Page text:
How Far into the Woods Have You Traveled?

The more growing closer to Jesus becomes our greatest desire, the darker some of the seasons we live through become. These seasons in life aren’t consequences we have to face for a mistake or bad decision. They are simply a part of our growth.

The more growing closer to Jesus becomes our greatest desire, the darker some of the seasons we live through become. These seasons in life aren’t consequences we have to face for a mistake or bad decision. They are simply a part of our growth.

As a disciple of Jesus, growth is something we need to want. I’m not going to go all in and say it has to be what is most important. I won’t say that because I know how difficult it is to live that life. I have tried and failed miserably more times than I can count. Most of this is because I could not accomplish this goal no matter how much I wanted to. I’ve always allowed something to get in the way.

Making It More Important

However, I am willing to say there are probably many people reading this in the same boat as I am. Growing closer to Jesus has to become a more important part of my life. Simply talking or giving a speech isn’t enough. There has to be more action involved. I can’t reach perfection. I simply have to make growing closer to Him more important.

I’ve acknowledged this fact in my own mind for a little over two years now. I’ve begged God to allow me to experience Him in ways I never have before. I wanted everything about who I was to be more about Him. I’ve spent more nights than I count on my knees begging God to teach me how to grow.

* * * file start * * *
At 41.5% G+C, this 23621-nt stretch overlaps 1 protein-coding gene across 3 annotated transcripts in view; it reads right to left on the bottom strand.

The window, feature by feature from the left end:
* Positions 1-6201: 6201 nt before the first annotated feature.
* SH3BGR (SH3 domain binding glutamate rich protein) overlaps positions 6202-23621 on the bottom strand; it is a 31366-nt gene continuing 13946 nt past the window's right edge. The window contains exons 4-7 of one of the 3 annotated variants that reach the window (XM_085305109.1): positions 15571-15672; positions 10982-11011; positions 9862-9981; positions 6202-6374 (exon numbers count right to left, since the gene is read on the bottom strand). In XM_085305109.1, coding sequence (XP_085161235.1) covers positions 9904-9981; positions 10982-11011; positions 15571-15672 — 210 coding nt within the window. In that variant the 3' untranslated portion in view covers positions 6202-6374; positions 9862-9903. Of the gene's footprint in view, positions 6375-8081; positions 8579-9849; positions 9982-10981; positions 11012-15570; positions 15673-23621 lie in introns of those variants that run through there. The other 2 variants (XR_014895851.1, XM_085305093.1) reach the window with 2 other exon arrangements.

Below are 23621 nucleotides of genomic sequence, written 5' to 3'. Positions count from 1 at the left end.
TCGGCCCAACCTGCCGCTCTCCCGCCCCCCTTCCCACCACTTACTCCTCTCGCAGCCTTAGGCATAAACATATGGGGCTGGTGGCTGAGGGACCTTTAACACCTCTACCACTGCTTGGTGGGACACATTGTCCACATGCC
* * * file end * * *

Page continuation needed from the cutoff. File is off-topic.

A Dark Season

Since growth has become so important to me, I’ve experienced more than one dark, life-changing season. Just for the record, I consider a season in life to be right around 120 days. I’ve gone months at a time when it has felt like I couldn’t find God regardless of how hard or where I looked. I was angry with Him about it. My prayers felt dry. Meditation became so frustrating; I’d go weeks without enjoying my time with Him every morning.

I’m not going to go into details, but I’ve gone about two seasons in a row now that have been darker than anything I’ve ever experienced. During the last few weeks of this period, my prayers became so short and half-hearted that I’d beg for forgiveness of my wasted prayer as soon as I got off my knees and crawled into bed.

Related Post: Enduring Life’s Storms

There have been times in the past when I have come out of these dark periods and the growth was self-evident immediately. This time has been different. It’s been a type of growth I’ve never experienced before. There hasn’t necessarily been a significant positive change, other than everything my eyes and finally, heart, have been opened up to. Areas in life I need to make more important.

Life has been difficult, and I haven’t handled it well. Peace and serenity have been pretty far and in-between. A simple look at the dates of my last six personal blog posts makes this evident. This is the first time things have gotten so dark that I’ve lost any desire to write. For those who know me personally, that’s saying a lot.